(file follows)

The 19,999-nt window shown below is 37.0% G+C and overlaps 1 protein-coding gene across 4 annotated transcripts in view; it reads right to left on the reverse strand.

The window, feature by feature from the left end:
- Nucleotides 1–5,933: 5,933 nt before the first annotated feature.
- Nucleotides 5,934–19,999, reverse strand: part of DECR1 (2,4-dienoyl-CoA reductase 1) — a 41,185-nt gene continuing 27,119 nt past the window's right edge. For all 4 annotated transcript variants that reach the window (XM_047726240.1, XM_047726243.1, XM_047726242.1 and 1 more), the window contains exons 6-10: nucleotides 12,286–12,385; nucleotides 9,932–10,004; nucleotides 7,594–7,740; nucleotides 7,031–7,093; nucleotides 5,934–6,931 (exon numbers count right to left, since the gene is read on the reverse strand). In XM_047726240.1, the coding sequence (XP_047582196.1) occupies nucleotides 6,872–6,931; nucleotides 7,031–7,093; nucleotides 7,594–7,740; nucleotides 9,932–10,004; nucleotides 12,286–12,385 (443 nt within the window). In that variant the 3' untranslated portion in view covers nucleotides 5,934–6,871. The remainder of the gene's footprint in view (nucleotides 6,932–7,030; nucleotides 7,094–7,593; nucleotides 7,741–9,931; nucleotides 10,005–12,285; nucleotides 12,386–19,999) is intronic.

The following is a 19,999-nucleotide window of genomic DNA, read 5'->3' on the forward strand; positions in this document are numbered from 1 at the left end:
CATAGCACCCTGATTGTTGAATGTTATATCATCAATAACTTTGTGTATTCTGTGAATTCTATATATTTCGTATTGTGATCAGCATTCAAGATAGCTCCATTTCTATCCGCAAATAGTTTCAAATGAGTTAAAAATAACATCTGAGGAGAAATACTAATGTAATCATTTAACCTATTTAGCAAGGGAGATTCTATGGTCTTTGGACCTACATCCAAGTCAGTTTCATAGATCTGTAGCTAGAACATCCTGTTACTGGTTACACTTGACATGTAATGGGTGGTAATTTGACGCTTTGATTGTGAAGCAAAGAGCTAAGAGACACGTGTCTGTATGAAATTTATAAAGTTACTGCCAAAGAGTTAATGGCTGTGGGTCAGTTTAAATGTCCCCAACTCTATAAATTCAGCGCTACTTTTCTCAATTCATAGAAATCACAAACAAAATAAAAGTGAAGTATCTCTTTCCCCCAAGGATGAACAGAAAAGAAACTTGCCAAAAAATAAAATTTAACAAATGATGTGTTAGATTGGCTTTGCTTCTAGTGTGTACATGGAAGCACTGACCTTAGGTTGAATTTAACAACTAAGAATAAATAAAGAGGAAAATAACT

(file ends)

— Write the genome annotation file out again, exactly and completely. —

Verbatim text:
The 19,999-nt window shown below is 37.0% G+C and overlaps 1 protein-coding gene across 4 annotated transcripts in view; it reads right to left on the reverse strand.

The window, feature by feature from the left end:
- Nucleotides 1–5,933: 5,933 nt before the first annotated feature.
- Nucleotides 5,934–19,999, reverse strand: part of DECR1 (2,4-dienoyl-CoA reductase 1) — a 41,185-nt gene continuing 27,119 nt past the window's right edge. For all 4 annotated transcript variants that reach the window (XM_047726240.1, XM_047726243.1, XM_047726242.1 and 1 more), the window contains exons 6-10: nucleotides 12,286–12,385; nucleotides 9,932–10,004; nucleotides 7,594–7,740; nucleotides 7,031–7,093; nucleotides 5,934–6,931 (exon numbers count right to left, since the gene is read on the reverse strand). In XM_047726240.1, the coding sequence (XP_047582196.1) occupies nucleotides 6,872–6,931; nucleotides 7,031–7,093; nucleotides 7,594–7,740; nucleotides 9,932–10,004; nucleotides 12,286–12,385 (443 nt within the window). In that variant the 3' untranslated portion in view covers nucleotides 5,934–6,871. The remainder of the gene's footprint in view (nucleotides 6,932–7,030; nucleotides 7,094–7,593; nucleotides 7,741–9,931; nucleotides 10,005–12,285; nucleotides 12,386–19,999) is intronic.

The following is a 19,999-nucleotide window of genomic DNA, read 5'->3' on the forward strand; positions in this document are numbered from 1 at the left end:
CATAGCACCCTGATTGTTGAATGTTATATCATCAATAACTTTGTGTATTCTGTGAATTCTATATATTTCGTATTGTGATCAGCATTCAAGATAGCTCCATTTCTATCCGCAAATAGTTTCAAATGAGTTAAAAATAACATCTGAGGAGAAATACTAATGTAATCATTTAACCTATTTAGCAAGGGAGATTCTATGGTCTTTGGACCTACATCCAAGTCAGTTTCATAGATCTGTAGCTAGAACATCCTGTTACTGGTTACACTTGACATGTAATGGGTGGTAATTTGACGCTTTGATTGTGAAGCAAAGAGCTAAGAGACACGTGTCTGTATGAAATTTATAAAGTTACTGCCAAAGAGTTAATGGCTGTGGGTCAGTTTAAATGTCCCCAACTCTATAAATTCAGCGCTACTTTTCTCAATTCATAGAAATCACAAACAAAATAAAAGTGAAGTATCTCTTTCCCCCAAGGATGAACAGAAAAGAAACTTGCCAAAAAATAAAATTTAACAAATGATGTGTTAGATTGGCTTTGCTTCTAGTGTGTACATGGAAGCACTGACCTTAGGTTGAATTTAACAACTAAGAATAAATAAAGAGGAAAATAACT